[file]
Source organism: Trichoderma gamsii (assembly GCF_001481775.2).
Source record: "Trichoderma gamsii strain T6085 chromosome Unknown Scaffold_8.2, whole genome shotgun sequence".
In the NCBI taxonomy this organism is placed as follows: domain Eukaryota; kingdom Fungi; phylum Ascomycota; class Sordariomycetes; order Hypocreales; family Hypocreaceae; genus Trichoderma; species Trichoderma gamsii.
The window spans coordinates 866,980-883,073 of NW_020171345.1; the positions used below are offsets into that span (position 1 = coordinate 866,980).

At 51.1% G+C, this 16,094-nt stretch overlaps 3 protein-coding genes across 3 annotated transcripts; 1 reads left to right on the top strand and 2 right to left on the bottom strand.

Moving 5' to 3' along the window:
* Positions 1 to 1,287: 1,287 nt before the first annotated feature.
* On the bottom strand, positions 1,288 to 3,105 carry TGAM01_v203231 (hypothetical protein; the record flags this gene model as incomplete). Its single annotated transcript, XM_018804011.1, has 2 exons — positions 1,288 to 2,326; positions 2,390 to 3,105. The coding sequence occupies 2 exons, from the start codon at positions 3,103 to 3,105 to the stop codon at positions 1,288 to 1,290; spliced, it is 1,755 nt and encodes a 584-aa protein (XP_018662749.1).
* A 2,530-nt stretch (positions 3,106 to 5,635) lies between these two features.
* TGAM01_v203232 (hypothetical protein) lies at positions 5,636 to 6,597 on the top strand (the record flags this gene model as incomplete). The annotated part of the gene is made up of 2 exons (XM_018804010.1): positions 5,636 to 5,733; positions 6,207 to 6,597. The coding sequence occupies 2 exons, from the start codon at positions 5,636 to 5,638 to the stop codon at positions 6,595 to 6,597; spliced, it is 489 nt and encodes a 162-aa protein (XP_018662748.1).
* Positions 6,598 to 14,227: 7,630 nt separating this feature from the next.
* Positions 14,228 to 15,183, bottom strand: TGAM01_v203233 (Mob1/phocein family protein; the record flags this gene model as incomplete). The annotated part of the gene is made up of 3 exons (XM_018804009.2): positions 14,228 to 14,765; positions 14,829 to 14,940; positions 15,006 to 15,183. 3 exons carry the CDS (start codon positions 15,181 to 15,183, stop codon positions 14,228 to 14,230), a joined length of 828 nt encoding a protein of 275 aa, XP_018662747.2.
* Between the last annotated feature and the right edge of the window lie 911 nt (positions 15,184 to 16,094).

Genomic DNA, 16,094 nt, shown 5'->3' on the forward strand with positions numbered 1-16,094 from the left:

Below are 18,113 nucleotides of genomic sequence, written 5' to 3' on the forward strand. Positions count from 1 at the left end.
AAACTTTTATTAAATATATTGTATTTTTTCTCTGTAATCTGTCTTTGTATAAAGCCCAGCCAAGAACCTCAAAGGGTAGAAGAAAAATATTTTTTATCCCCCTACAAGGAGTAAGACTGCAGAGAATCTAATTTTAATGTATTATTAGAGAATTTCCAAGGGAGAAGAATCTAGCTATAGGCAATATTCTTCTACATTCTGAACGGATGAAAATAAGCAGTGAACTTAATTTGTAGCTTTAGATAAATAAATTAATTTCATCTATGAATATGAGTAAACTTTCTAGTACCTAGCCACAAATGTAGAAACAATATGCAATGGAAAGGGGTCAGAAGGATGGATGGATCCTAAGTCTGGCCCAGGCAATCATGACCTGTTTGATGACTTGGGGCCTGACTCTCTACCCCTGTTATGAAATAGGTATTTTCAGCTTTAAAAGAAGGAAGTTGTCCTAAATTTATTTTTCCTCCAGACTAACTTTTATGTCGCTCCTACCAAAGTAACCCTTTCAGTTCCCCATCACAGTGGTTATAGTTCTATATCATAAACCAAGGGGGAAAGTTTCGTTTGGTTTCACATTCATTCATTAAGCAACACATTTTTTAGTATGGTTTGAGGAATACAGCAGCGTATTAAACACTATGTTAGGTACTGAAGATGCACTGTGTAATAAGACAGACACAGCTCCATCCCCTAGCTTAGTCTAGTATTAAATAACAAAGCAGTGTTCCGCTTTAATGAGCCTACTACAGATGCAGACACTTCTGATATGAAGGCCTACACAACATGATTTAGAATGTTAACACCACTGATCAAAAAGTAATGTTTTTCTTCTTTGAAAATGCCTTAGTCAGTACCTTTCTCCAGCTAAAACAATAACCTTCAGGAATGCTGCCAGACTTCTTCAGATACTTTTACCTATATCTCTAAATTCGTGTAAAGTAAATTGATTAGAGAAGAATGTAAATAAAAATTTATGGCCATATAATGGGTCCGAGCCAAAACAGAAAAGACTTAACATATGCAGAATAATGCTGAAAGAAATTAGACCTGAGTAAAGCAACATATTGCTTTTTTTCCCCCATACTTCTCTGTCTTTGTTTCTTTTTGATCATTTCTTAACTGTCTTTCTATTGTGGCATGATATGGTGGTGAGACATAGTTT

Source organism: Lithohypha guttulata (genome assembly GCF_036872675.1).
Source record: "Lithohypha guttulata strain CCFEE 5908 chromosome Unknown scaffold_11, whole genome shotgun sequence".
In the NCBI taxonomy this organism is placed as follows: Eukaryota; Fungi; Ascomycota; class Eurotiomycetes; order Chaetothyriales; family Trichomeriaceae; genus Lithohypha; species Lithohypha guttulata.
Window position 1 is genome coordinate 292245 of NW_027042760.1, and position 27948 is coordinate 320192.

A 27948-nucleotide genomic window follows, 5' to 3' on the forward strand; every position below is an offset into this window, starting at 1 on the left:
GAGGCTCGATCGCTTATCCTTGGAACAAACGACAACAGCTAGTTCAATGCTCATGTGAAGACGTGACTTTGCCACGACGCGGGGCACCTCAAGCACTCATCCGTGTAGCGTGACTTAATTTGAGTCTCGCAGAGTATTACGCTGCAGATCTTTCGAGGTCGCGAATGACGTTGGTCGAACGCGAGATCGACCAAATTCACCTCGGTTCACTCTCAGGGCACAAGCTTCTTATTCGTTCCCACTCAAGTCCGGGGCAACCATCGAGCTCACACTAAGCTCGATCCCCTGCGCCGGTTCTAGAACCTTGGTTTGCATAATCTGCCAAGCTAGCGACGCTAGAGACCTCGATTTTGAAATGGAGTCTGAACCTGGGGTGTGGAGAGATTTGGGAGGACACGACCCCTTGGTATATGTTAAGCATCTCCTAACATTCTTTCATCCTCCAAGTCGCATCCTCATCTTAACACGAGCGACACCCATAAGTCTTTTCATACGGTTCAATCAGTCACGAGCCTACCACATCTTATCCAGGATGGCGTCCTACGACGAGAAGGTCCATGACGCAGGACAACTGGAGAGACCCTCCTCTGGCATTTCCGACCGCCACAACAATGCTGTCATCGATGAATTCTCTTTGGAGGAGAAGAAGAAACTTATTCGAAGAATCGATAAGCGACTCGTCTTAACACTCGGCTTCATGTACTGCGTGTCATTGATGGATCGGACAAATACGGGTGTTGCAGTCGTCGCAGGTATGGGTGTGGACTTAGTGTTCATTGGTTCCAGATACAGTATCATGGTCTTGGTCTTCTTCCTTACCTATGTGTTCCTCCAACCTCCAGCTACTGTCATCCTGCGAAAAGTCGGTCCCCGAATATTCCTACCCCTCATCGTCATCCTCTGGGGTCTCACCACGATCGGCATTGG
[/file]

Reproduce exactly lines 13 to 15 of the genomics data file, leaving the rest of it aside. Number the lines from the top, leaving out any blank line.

* Between the last annotated feature and the right edge of the window lie 911 nt (positions 15,184 to 16,094).

Genomic DNA, 16,094 nt, shown 5'->3' on the forward strand with positions numbered 1-16,094 from the left:

Below are 18,113 nucleotides of genomic sequence, written 5' to 3' on the forward strand. Positions count from 1 at the left end.